Readiness Level: Reading and Writing 7th to 10th grade
Learning Profiles: Multimodal, predominately aural and visual
Interests: Athletics (soccer, football, swim, dance), friends, music, college, and career
Students collaborate (in groups and pairs) and get to know each other. Everyone participates and draws upon their ideas and experiences.
Enduring Understanding: Students understand how their ideas and experiences are similar and different from others. Students learn to collaborate, problem solve, summarize, and present.
Essential Questions: What role do you take when working in a group? Why? How do you work with others? What are classroom, LCC, student, and personal policies, guidelines and criteria for a variety of topics? Why are they important to me and to other students?
Instructional Strategies provide content: essential questions (find others with the same puzzle piece), introduce themselves and team build, group brainstorm to answer questions, summarize, and establish criteria for presentations); process (puzzle, find your group, introductions, discussion over question prompts, brainstorm, write, present), and product (presentation of written guidelines created as a group).
Student Activities provide supports for varied readiness levels (listening, speaking, summarizing, presenting, team building, problem solving; learning profiles (brainstorm, big question prompts); and interests (students choose what they want to share from their identity, culture and experiences, and how they plan to present their ideas).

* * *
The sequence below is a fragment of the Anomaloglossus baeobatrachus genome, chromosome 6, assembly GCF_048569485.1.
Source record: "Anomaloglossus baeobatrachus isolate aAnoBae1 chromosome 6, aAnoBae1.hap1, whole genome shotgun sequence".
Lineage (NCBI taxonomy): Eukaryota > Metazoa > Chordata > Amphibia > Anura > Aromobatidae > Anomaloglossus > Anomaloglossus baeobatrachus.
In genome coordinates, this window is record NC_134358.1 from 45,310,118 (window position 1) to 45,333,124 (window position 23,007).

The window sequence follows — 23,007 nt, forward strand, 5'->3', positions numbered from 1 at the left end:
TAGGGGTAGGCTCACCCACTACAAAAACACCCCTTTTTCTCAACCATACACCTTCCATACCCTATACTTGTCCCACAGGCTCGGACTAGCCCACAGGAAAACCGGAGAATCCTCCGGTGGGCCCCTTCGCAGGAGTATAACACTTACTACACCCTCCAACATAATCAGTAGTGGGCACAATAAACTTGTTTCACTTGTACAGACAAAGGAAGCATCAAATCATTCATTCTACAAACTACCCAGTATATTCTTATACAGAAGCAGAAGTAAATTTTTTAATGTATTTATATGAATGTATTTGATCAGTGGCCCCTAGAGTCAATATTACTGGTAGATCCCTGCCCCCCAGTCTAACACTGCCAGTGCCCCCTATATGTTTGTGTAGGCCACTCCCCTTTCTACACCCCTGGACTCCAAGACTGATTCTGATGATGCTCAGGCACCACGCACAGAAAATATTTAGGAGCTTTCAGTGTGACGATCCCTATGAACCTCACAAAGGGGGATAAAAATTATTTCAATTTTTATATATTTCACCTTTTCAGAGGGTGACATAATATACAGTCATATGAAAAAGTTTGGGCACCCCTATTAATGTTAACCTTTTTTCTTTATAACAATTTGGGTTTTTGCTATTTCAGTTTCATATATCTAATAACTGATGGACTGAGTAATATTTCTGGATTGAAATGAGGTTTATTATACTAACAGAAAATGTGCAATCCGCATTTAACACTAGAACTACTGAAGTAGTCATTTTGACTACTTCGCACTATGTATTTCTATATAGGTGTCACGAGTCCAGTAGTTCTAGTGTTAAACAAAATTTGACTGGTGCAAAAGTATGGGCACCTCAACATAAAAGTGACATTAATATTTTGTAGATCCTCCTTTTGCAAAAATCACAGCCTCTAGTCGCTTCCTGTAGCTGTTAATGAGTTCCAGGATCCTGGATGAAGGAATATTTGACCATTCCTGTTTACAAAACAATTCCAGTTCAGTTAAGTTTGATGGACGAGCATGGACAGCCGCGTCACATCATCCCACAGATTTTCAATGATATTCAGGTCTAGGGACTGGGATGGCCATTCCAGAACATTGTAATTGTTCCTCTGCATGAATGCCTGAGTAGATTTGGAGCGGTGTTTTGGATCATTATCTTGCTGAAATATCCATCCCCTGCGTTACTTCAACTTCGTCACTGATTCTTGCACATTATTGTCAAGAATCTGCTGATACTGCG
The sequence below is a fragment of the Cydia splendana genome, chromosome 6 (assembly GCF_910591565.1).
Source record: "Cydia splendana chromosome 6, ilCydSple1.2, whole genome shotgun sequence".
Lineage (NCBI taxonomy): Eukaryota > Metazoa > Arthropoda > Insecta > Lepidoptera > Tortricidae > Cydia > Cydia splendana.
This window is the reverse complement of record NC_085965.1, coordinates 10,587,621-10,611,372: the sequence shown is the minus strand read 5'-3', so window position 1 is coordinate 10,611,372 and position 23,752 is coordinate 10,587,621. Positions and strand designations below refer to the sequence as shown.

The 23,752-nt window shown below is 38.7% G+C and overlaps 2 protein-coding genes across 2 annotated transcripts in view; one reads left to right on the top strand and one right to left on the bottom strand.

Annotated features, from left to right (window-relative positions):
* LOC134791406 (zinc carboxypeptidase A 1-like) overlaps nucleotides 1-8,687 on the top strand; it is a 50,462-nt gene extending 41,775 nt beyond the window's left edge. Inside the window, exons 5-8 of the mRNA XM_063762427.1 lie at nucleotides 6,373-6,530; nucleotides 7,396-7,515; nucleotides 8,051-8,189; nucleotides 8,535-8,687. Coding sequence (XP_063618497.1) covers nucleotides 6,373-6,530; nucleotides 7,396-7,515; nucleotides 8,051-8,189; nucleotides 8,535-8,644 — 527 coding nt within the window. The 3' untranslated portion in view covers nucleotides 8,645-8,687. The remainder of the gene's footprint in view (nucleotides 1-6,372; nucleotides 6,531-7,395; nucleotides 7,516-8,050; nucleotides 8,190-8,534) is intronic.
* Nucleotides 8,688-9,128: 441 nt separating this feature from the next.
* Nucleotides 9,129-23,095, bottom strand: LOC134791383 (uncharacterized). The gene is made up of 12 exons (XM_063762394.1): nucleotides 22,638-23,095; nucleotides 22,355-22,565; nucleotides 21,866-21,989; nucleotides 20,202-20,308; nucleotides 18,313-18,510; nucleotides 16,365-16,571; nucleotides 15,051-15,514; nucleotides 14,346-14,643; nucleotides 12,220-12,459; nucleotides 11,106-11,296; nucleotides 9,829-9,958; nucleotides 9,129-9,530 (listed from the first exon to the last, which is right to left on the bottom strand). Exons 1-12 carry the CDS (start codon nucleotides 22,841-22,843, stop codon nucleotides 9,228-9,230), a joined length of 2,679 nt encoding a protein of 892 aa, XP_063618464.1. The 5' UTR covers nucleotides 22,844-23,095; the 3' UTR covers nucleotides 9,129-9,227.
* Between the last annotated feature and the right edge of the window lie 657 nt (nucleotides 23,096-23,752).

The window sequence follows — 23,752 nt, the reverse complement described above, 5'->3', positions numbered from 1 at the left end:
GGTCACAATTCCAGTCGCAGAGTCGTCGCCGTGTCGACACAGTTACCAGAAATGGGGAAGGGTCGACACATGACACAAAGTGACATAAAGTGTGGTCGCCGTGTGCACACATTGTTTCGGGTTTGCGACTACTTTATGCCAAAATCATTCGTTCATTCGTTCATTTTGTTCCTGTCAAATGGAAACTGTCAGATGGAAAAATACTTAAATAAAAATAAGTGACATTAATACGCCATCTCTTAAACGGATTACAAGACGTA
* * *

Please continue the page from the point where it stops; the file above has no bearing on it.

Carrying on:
Speaking and Listening Standards 6-12
Grades 9-10 Students Comprehension and Collaboration
1. Initiate and participate effectively in a range of collaborative discussions (one-on-one, in groups, and teacher-led) with diverse partners on grades 9–10 topics, texts, and issues, building on others’ ideas and expressing their own clearly and persuasively.
After receiving puzzle pieces, students locate team members with matching puzzle pieces, assemble their team’s puzzle, read and interpret the puzzle question(s), collaborate to brainstorm answers, listen to each other’s ideas, choose the appropriate answers, and write the responses to be presented to the class.
Students choose who and how to present their ideas as a group then give a presentation to the class from the front of the room with a document reader.
o Think, Group, Share
o Define criteria for presentation
o Define precise language
o Answer question prompts
o Follow presenter and audience instructions
o Student proof as individuals and part of a group
- Teachers pass out one index card per student. Students write anonymous questions they have about our personal lives, English 9, or La Costa Canyon. The teachers collect the index cards, pull them randomly out of a pail, and answer the questions. Teachers reserve the right not to answer questions they deem inappropriate.
- Teachers pass out one puzzle piece per student. Puzzle pieces have essential questions. Each essential question is written in different color ink.